What are the laws in the UK in relation to the legal clamping of cars?

Clamping of cars

If you park your car somewhere where you shouldn’t, your car may be clamped. The clamp placed over the wheel of the car will ensure your car can’t be driven and will only be removed upon the payment of a fine.

When will my car be clamped?

When your car will be clamped depends on whether you have parked on public or private property.

Public property

Under the Road Traffic Regulation Act 1984, vehicles which are illegally parked on roads can be clamped. Clamping of a vehicle on a public highway can only be done by authorised bodies; eg, a local authority, the police or the DVLA. Normally vehicles are only clamped on a public highway if the vehicle has no excise licence, or is parked in no waiting area or other restricted areas.

Notice fixed to the wheel

If you are clamped, a notice will be fixed to the wheel of your vehicle and/or your windscreen which will provide you with details on how it can be released. This will usually be in the form of a charge to be paid before the clamp is released.

What happens if I try to get the clamp off the car myself?

It is a criminal offence to interfere with or try and remove a clamp which has been placed on your car by the police or another authorised person.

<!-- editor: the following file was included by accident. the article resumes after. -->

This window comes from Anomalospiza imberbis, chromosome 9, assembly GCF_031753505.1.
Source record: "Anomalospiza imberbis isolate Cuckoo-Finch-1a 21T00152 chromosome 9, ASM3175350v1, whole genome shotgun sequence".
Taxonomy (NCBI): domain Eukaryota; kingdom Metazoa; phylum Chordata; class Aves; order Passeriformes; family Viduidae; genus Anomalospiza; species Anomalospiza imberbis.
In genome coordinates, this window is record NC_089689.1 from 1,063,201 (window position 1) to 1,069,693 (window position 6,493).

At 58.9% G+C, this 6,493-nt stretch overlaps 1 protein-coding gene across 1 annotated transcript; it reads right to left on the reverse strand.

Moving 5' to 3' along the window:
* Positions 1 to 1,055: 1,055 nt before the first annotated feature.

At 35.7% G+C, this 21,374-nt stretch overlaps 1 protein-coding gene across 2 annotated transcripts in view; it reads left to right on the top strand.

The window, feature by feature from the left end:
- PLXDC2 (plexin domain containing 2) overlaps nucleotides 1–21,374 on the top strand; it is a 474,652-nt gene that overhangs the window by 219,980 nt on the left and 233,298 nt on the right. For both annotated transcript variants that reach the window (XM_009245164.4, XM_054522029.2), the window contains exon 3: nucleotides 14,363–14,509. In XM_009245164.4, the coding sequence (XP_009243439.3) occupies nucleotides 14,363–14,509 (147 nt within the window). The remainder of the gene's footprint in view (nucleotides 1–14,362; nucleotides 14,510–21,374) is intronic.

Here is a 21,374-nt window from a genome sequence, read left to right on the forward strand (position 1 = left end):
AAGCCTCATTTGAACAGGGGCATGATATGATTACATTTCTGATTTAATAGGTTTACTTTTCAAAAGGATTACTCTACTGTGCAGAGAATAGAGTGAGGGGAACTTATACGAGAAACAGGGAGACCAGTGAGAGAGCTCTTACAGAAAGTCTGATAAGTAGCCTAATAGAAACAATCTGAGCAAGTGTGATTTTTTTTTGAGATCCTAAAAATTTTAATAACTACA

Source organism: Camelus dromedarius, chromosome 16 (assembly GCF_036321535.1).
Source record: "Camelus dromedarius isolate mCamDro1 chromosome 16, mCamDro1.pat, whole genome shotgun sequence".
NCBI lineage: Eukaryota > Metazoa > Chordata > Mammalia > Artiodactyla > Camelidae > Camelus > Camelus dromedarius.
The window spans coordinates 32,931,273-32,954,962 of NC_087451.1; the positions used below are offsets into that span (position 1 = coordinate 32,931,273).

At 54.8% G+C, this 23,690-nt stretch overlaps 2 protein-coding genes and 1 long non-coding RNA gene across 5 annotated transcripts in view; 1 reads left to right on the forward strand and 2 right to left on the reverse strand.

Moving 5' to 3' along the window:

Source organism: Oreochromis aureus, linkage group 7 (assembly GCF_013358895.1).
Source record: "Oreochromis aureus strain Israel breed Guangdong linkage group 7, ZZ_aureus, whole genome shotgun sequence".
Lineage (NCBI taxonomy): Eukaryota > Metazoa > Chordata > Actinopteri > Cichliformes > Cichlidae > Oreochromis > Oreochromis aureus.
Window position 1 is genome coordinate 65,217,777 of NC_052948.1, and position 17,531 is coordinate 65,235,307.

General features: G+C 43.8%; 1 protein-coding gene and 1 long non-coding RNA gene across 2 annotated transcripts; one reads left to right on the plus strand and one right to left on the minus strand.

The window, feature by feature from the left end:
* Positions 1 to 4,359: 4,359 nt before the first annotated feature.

Private property

Under the Protection of Freedoms Act 2012 (PFA 2012), it is now a criminal offence to clamp, tow, block-in or immobilise a vehicle without lawful authority on privately owned land.

The ban was introduced to end abuses by rogue clamping firms who preyed on motorists by charging excessive release fees.

To commit this offence a person must intend to stop you from moving your vehicle. No offence is committed if you are prevented from leaving a car park because the vehicle’s exit was blocked by a fixed barrier.

Parking notices put up by would-be clampers, warning that clamping and towing are in operation are no longer effective, as PFA 2012 stipulates that lawful authority cannot be conferred by obtaining the vehicle owner’s consent.

Privately owned land includes car parks, such as those at retail parks, whether or not there a fee is payable to park there (it does not include local authority run car parks).

Lawful authority to immobilise or move a vehicle is limited to specified organisations including the police, DVLA and local authorities. Section 55 of PFA 2012 extended the powers of the police remove vehicles from all areas of private land where they are illegally, obstructively or dangerously parked or broken down. Government agencies such as the DVLA and Vehicle and Operator Services Agency can do the same with unroadworthy or untaxed vehicles.

There are other organisations and public bodies which can establish ‘lawful authority’ through Acts of Parliament and local byelaws, including airports, ports and harbours, strategic river crossings, as well as some railway stations and common land.

What happens if an unlicensed clamper clamps my vehicle?

If someone clamps you illegally, they could be liable to an unlimited fine in the Crown Court or up to £5,000 in a magistrates’ court.